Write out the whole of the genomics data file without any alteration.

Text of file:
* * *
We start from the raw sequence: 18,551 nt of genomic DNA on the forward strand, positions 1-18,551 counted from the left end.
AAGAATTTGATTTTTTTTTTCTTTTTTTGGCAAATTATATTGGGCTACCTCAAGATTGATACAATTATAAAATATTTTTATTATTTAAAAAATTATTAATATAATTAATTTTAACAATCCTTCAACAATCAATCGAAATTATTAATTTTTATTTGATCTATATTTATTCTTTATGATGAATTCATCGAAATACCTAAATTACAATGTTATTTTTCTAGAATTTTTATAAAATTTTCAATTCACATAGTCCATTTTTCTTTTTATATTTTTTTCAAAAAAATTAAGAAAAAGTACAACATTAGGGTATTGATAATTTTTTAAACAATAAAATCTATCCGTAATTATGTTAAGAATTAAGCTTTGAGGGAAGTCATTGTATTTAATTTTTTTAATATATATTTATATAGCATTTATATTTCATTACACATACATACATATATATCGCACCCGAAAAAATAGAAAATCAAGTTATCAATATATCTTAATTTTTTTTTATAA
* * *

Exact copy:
We start from the raw sequence: 18,551 nt of genomic DNA on the forward strand, positions 1-18,551 counted from the left end.
AAGAATTTGATTTTTTTTTTCTTTTTTTGGCAAATTATATTGGGCTACCTCAAGATTGATACAATTATAAAATATTTTTATTATTTAAAAAATTATTAATATAATTAATTTTAACAATCCTTCAACAATCAATCGAAATTATTAATTTTTATTTGATCTATATTTATTCTTTATGATGAATTCATCGAAATACCTAAATTACAATGTTATTTTTCTAGAATTTTTATAAAATTTTCAATTCACATAGTCCATTTTTCTTTTTATATTTTTTTCAAAAAAATTAAGAAAAAGTACAACATTAGGGTATTGATAATTTTTTAAACAATAAAATCTATCCGTAATTATGTTAAGAATTAAGCTTTGAGGGAAGTCATTGTATTTAATTTTTTTAATATATATTTATATAGCATTTATATTTCATTACACATACATACATATATATCGCACCCGAAAAAATAGAAAATCAAGTTATCAATATATCTTAATTTTTTTTTATAA